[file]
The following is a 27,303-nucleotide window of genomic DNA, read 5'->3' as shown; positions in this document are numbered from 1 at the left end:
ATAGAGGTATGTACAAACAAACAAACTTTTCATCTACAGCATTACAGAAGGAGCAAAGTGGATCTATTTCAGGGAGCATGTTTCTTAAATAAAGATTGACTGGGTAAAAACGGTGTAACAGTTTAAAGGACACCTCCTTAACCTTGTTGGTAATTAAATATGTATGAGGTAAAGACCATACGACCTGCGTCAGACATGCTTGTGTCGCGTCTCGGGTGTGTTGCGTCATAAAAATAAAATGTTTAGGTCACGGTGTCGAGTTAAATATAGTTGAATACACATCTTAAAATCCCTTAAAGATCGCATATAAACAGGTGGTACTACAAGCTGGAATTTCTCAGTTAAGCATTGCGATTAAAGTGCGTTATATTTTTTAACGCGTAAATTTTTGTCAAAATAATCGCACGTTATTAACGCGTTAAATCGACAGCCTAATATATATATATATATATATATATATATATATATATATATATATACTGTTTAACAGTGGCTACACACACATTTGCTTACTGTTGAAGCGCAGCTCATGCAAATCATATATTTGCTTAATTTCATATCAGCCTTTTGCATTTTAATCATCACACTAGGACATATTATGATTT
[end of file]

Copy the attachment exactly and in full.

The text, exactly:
The following is a 27,303-nucleotide window of genomic DNA, read 5'->3' as shown; positions in this document are numbered from 1 at the left end:
ATAGAGGTATGTACAAACAAACAAACTTTTCATCTACAGCATTACAGAAGGAGCAAAGTGGATCTATTTCAGGGAGCATGTTTCTTAAATAAAGATTGACTGGGTAAAAACGGTGTAACAGTTTAAAGGACACCTCCTTAACCTTGTTGGTAATTAAATATGTATGAGGTAAAGACCATACGACCTGCGTCAGACATGCTTGTGTCGCGTCTCGGGTGTGTTGCGTCATAAAAATAAAATGTTTAGGTCACGGTGTCGAGTTAAATATAGTTGAATACACATCTTAAAATCCCTTAAAGATCGCATATAAACAGGTGGTACTACAAGCTGGAATTTCTCAGTTAAGCATTGCGATTAAAGTGCGTTATATTTTTTAACGCGTAAATTTTTGTCAAAATAATCGCACGTTATTAACGCGTTAAATCGACAGCCTAATATATATATATATATATATATATATATATATATATATATATATACTGTTTAACAGTGGCTACACACACATTTGCTTACTGTTGAAGCGCAGCTCATGCAAATCATATATTTGCTTAATTTCATATCAGCCTTTTGCATTTTAATCATCACACTAGGACATATTATGATTT